Both my Dad and Stepdad are workaholics (hi Dads). I grew up with strong male characters around me who’d achieved so much, and who were good leaders and always pushed through. Their image is always at the back of my mind, and will continue to pushed me to try and exceed them.

I want to do it differently, though. I want to show my voice in the world, and show everyone who’s boss, but I’d never want work to consume all of the time and energy in life. Not only because in those moments you ignore what really matters (the love of the people around you), but also because real love, honesty, creativity, and authenticity never enter any creative process if you force it (in my opinion at least).

It’s kinda wandering around, this article, but the p01nt (sorry, couldn’t resist) I’m trying to make is that last month was exactly how I want to live my life: showing love to the world through art and self-expression, and still having a continuous laugh about it all every single day. I couldn’t be doing this if I didn’t have a partner I could laugh with, otherwise I’d just be sitting behind the screen all day and doing ‘what we are supposed to do’. Fuck what you’re supposed to do. Fuck that shit.

Looking back over this month, I can clearly see that whenever something happened, or whenever personal life ‘things’ demanded Nina or my attention, we always took the time to put P01nt aside for a second and go back to it with a fresh view when we had regained our energy and our honest will. Because, what is work, if you don’t have people who love you around you? If you can’t share some of the things you do with meaningful others?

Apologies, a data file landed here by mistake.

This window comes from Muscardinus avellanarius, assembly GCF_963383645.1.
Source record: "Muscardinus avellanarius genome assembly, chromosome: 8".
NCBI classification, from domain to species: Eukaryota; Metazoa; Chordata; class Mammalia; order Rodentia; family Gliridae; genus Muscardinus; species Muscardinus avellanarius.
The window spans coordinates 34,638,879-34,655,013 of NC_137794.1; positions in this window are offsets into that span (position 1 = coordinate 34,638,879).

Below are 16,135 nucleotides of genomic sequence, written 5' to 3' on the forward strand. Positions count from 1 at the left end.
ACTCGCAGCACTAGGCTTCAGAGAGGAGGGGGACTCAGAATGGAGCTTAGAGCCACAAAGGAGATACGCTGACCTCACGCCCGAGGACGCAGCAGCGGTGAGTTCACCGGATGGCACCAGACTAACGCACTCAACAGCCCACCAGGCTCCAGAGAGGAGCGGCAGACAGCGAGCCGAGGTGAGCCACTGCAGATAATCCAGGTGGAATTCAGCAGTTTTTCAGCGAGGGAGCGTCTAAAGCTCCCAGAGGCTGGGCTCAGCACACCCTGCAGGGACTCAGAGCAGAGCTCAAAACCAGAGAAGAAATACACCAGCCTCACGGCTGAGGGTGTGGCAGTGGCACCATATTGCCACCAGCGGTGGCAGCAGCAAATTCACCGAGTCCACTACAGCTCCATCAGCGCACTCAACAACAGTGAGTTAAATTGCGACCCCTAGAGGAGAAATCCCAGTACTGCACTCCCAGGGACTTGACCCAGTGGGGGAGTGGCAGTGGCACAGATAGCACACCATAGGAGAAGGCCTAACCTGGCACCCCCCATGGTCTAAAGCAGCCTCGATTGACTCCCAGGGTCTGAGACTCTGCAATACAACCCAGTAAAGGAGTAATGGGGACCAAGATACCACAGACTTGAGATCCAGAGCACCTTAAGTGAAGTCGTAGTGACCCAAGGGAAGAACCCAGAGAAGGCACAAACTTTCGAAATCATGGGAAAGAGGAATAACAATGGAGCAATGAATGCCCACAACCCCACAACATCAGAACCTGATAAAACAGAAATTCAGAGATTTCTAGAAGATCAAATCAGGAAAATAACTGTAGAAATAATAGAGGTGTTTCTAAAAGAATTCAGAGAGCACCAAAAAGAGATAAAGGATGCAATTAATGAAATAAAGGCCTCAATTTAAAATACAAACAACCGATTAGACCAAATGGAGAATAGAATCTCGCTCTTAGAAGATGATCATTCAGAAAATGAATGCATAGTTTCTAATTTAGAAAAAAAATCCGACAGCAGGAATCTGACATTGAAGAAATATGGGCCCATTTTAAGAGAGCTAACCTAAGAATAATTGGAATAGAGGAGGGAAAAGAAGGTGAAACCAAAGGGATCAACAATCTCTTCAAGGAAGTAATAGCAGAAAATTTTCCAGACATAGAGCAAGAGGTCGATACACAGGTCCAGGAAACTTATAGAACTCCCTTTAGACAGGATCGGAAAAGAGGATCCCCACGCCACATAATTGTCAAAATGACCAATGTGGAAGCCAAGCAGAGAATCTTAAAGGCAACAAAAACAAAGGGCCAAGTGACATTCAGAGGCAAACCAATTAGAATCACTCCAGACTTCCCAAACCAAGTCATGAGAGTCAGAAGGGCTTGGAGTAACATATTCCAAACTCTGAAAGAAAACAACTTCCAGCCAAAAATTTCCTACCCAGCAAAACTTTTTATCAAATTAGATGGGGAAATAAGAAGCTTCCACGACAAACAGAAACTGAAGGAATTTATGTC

The other day, I was invited to play some music at an art exhibition. I played the type of music I liked myself of course, but whenever I checked the crowd, I focused on my own friends. If they were dancing and smiling, I knew that it was good. A similar thing happened when I wrote my first article for this magazine, on creativity. I got some very positive responses from some of my friends, saying they were inspired, and that I had taken the words out of their mouth. That warmed my heart, more than any of our statistics.

And that connects neatly to the p01nt vision. I want to inspire others through stories and art, through emotions and humanity, but I always want to prioritise the energy over our quota. Just like with any type of work, it’s not about how many articles or meeting deadlines itself, it’s about that honest human connection, that will not show up if you let capitalism, society or whatever type of repressing power force you to act in a programmed, untruthful or dishonest way.

If you ever have the chance to do things differently (which is a privileged position to be in), do it. Don’t waste your time, don’t kill your passion. We got robots for that. Keep your drive. It’s what makes you human.

Check out how we kept our creativity alive by sometimes breaking out of our routine and just making things for the hell of it.

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About Boris Bischoff